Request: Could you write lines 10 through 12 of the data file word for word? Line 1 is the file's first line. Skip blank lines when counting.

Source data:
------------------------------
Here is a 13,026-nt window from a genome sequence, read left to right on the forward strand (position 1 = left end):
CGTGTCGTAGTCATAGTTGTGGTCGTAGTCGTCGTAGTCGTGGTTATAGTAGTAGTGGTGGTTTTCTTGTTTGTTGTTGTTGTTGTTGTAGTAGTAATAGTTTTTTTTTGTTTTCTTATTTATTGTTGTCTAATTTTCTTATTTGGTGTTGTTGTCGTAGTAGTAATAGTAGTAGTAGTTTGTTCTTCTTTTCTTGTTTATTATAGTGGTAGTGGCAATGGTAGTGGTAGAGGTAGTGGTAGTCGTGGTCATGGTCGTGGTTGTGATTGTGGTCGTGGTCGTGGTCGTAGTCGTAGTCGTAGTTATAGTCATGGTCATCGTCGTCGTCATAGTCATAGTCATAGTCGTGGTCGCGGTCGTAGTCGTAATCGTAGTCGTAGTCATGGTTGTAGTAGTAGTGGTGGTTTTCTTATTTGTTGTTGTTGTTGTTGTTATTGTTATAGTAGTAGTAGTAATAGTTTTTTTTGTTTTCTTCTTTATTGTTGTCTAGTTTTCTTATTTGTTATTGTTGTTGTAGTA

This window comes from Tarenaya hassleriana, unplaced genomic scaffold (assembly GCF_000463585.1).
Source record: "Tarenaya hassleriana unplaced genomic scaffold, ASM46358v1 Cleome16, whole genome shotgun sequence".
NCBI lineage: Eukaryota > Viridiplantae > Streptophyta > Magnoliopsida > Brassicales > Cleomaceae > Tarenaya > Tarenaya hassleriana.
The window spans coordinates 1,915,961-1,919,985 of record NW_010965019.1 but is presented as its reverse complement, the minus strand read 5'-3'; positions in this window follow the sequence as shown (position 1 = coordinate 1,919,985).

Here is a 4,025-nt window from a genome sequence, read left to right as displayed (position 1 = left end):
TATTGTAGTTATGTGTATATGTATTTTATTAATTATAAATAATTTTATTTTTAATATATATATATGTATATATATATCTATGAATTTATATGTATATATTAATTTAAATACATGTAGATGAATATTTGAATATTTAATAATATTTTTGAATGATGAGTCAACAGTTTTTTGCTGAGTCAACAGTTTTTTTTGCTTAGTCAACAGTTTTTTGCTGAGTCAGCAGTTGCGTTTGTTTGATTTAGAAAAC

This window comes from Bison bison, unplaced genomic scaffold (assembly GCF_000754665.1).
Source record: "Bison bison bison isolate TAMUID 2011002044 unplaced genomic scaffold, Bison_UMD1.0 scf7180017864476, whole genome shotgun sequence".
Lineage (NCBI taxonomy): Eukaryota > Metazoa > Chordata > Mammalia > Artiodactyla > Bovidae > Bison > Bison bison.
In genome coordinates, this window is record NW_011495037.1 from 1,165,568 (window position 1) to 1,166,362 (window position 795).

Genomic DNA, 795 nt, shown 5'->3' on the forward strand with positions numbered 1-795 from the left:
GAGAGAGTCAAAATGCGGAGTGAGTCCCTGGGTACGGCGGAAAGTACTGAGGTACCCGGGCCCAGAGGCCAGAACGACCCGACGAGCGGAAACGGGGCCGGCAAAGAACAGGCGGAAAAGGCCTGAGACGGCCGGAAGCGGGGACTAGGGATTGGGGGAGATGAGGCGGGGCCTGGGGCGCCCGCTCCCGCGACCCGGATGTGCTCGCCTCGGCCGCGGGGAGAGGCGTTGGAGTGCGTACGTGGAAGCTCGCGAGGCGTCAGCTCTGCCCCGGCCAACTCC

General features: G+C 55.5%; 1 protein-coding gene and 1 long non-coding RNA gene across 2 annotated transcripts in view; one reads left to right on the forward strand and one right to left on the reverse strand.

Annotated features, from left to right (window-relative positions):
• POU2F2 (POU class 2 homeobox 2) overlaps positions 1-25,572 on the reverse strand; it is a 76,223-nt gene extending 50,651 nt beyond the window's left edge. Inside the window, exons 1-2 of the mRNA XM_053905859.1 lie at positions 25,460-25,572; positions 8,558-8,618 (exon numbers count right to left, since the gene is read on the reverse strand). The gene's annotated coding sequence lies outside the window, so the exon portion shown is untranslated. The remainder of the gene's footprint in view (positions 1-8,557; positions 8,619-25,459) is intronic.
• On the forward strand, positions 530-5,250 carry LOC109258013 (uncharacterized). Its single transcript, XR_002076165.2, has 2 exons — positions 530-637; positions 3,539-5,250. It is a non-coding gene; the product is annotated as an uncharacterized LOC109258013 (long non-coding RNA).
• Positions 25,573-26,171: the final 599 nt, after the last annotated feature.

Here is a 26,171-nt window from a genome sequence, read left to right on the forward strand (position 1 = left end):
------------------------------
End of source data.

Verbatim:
Source record: "Bison bison bison isolate TAMUID 2011002044 unplaced genomic scaffold, Bison_UMD1.0 scf7180017864476, whole genome shotgun sequence".
Lineage (NCBI taxonomy): Eukaryota > Metazoa > Chordata > Mammalia > Artiodactyla > Bovidae > Bison > Bison bison.
In genome coordinates, this window is record NW_011495037.1 from 1,165,568 (window position 1) to 1,166,362 (window position 795).